Calvin prepared for active shooter

Calvin is completing a new lockdown system to keep students safer. Additionally, campus safety is promoting emergency preparedness through active-shooter training.

Calvin’s previous access control system, an Amag system, was installed back in 1995. Three years ago, a campus lockdown was initiated by an armed robbery at the bus stop near the Burton entrance to campus.

According to the director of campus safety, William Corner, other colleges have a variety of access control systems. In discussions about an upgrade to the lockdown system a few years ago, President Le Roy requested a one-button solution that would lock down all buildings on campus.

While the previous system could lock down campus buildings, it was not capable of a one-button solution. Instead, the previous system required a multi-stage process that would cost precious minutes in an emergency situation.

Calvin decided to replace the Amag system with a Lenel system. Corner said the new Lenel access control system can lock down every exterior door on campus with the press of one button. There is a button in the dispatch office that says “Lockdown.” It is covered in a plastic enclosure so it is not accidentally pushed.

The new system was tested before the start of this school year. Campus safety confirmed that all exterior doors on the system locked correctly.

“That made me feel much better,” said Corner.

Although maintaining two systems is a logistical hassle, Corner explained the adoption of the new system has been staggered because of the cost. In addition, implementation has occurred in pieces to make the transition as smooth as possible.

According to Corner, the most vulnerable buildings were converted first, including Hekman Library, Hiemenga Hall, and the Chapel. These are three of the oldest buildings on campus.

Carla Moyer Hotz, head of access services at Hekman Library, also remarked that several recent school shootings at other colleges and universities happened at school libraries. Our library is open to the public and does not require an ID to get into, making it especially vulnerable.

Next, the Spoelhof complex was converted because it contains many important offices. The science complex contains many dangerous materials in the labs, so it was converted as well. The Fieldhouse complex and the engineering building have been converted over the past few weeks. After that, the Knollcrest East apartments, the CFAC, and the DeVos building are next to be converted.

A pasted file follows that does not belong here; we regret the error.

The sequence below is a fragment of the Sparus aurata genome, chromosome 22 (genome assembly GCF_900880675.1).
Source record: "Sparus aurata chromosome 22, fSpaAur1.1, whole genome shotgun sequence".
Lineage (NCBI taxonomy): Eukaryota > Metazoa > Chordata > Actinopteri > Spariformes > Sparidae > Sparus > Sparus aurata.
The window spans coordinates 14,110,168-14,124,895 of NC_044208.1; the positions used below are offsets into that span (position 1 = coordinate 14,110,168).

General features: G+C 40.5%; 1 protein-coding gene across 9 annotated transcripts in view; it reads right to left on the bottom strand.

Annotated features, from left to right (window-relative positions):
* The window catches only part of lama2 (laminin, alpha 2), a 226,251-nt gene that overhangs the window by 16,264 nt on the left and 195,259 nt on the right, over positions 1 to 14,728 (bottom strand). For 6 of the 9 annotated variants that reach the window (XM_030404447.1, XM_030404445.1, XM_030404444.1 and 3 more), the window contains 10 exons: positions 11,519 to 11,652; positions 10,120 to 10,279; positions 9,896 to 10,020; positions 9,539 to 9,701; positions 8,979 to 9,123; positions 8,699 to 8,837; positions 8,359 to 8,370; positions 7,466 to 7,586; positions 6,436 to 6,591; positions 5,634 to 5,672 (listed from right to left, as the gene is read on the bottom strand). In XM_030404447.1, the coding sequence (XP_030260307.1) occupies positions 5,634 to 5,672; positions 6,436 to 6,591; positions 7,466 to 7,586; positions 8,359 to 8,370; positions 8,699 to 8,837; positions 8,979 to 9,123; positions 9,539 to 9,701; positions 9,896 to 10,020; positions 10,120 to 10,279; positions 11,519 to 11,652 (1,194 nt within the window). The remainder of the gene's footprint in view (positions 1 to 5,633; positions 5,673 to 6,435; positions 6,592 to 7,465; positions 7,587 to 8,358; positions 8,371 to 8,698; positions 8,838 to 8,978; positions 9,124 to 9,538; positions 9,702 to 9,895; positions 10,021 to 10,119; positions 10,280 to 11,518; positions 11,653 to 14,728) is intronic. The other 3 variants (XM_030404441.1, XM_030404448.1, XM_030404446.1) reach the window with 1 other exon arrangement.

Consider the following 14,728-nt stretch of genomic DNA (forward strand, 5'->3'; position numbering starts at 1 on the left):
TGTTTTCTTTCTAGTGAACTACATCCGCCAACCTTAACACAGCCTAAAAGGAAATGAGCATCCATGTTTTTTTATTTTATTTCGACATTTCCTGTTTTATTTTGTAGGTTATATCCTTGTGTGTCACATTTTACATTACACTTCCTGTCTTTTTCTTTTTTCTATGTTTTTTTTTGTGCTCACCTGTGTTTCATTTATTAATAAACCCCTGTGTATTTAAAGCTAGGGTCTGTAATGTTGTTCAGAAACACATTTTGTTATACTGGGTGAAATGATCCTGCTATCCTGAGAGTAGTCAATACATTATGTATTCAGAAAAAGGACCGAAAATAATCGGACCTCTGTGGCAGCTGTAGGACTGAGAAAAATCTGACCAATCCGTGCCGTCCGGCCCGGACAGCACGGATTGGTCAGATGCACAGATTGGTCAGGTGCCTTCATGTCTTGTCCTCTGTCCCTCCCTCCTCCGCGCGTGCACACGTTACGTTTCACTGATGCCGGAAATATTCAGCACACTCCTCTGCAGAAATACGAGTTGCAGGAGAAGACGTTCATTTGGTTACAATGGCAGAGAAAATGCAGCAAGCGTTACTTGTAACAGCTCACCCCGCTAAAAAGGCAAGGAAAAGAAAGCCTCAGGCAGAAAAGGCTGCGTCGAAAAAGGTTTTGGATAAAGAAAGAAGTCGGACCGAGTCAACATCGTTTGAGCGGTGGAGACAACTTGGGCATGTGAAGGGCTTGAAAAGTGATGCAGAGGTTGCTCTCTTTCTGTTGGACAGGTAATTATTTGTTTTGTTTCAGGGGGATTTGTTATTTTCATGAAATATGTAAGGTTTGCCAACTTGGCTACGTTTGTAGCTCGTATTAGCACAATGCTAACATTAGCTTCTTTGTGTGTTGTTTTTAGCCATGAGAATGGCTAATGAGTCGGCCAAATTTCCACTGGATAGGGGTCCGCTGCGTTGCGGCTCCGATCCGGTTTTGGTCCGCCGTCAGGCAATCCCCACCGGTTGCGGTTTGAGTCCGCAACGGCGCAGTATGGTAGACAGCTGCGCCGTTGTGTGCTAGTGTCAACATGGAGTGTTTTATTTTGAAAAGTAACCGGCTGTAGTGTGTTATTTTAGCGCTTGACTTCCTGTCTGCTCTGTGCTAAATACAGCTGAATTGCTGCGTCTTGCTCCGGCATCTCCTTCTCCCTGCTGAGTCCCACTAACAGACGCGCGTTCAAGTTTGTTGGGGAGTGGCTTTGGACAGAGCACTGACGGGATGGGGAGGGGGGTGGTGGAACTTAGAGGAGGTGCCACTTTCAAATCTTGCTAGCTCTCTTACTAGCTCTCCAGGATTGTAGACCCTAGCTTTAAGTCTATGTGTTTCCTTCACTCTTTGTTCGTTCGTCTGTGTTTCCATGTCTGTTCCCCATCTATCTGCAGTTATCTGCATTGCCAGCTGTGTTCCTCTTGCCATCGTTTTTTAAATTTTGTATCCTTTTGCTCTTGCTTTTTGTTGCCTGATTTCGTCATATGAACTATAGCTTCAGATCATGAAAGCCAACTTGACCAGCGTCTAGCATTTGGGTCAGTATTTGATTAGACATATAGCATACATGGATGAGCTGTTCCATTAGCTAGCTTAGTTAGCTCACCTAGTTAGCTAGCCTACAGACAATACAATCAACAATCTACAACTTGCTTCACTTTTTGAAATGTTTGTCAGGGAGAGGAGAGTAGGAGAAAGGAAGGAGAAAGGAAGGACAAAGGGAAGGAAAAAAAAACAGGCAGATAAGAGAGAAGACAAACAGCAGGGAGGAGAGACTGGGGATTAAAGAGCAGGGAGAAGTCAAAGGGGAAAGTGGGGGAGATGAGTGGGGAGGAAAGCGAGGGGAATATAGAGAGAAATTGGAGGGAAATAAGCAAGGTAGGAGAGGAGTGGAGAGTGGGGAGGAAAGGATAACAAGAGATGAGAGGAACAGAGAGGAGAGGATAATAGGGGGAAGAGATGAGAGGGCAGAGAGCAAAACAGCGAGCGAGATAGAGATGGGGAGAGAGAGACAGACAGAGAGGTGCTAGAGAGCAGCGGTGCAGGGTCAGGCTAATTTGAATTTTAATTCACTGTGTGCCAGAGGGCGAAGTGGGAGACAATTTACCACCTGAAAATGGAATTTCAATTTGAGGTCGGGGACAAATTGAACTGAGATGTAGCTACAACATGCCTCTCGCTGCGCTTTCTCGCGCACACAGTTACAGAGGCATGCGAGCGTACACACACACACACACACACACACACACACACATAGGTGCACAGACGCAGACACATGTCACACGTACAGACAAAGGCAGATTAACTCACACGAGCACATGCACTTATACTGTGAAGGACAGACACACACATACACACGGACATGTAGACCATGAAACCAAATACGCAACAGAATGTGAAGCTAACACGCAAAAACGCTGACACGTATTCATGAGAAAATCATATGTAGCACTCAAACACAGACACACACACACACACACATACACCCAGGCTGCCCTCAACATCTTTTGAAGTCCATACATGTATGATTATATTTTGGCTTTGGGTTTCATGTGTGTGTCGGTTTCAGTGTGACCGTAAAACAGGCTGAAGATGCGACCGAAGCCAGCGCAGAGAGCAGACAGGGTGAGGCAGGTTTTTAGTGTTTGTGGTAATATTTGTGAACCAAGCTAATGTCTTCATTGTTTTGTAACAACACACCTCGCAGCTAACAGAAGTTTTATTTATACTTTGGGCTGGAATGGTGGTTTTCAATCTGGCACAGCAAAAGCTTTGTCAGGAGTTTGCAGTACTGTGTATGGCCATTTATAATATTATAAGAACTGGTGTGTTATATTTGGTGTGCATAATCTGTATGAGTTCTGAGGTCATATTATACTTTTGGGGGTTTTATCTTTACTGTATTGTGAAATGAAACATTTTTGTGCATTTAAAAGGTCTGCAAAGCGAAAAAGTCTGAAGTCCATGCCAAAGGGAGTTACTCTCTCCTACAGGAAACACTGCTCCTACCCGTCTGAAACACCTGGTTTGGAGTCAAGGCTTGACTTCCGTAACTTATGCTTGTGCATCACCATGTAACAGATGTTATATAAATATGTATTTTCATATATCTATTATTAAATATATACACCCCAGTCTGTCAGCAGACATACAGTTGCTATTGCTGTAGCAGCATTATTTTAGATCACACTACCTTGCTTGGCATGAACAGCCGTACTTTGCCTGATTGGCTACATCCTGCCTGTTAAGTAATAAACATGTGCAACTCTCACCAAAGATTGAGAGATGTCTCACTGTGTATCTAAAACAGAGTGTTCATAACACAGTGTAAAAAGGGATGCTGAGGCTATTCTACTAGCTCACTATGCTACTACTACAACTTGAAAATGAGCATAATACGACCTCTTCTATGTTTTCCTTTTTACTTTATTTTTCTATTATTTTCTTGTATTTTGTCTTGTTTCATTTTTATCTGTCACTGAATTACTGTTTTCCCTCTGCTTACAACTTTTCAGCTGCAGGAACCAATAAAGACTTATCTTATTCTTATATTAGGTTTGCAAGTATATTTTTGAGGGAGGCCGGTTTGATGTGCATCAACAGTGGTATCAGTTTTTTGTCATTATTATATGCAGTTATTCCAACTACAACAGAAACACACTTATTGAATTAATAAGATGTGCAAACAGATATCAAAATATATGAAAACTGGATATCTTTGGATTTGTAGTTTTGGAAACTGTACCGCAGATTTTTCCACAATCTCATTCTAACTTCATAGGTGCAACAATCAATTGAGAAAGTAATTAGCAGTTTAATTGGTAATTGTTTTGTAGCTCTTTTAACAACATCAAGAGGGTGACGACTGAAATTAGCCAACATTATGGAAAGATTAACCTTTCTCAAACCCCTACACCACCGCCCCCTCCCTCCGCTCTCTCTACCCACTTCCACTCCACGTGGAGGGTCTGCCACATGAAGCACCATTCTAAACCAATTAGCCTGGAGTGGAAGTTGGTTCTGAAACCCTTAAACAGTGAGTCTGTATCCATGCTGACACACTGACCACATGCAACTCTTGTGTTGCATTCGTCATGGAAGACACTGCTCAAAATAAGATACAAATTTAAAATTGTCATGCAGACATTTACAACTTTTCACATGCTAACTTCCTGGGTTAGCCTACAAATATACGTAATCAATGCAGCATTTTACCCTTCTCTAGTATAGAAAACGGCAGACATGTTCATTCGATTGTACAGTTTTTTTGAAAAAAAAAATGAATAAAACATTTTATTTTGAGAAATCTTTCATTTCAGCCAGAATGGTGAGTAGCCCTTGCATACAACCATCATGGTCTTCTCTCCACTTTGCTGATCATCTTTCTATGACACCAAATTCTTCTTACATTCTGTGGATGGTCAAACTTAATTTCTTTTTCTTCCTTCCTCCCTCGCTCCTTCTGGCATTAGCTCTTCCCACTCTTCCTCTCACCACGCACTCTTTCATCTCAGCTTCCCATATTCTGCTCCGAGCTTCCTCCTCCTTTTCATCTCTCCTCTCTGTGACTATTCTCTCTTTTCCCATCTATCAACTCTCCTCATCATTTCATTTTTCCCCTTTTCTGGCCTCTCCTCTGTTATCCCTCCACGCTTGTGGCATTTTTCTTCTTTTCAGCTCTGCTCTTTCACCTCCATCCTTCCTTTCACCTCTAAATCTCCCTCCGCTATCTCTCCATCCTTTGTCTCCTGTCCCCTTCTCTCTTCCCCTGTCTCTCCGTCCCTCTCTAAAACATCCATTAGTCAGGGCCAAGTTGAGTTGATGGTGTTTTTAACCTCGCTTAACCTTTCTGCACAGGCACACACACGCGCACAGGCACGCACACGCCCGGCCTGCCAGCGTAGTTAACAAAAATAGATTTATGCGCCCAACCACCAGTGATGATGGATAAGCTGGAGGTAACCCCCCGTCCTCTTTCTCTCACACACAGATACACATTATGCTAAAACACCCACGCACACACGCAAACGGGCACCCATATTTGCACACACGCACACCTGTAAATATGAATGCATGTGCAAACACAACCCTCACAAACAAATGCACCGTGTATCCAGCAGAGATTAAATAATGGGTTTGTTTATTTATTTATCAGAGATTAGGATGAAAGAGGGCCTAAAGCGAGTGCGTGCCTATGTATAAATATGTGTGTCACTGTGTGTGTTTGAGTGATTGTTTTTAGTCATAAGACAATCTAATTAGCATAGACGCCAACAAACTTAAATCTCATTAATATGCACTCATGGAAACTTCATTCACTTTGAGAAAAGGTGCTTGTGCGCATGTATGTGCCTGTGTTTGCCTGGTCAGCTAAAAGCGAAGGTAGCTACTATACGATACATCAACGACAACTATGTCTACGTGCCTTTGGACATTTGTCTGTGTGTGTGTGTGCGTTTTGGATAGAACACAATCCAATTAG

Moyer Hotz explained how the automatic locks work on the open doors in the library.

The magnet that hold the doors open can disengage, close everything down so that no one can gain access.

In addition to emergency situations, the automatic lock system is helpful for day-to-day use. Moyer Hotz explained that it is much easier than sending a student employee around at the beginning and end of each day.

So if my student is late unlocking the doors, they unlock automatically. And so if a student is in a hurry to get their paper printed they can get in automatically.

In addition to the lock system, Corner led an active-shooter training in the chapel undercroft this week. He explained a “run, hide, fight” plan and encourages attendees to learn to be aware of their surroundings. Any suspicious activity should be reported to campus safety or their Calvin Assessment Response and Evaluation (CARE) Team.

Corner also shared a few reminders to the attendees for what to do during an emergency. Do not to pull a fire alarm, he said, because sometimes shooters use a fire alarm to lure people out. If you are barricaded in a safe location, do not leave until the police come find you. If forced to confront the attacker, assess what you have at your disposal.

“Anything can be a weapon,” he said.

An active shooter situation is a remote possibility, but must be taken seriously. Although being hit by a tornado is more likely than being involved in this sort of situation, preparation is key, said Corner.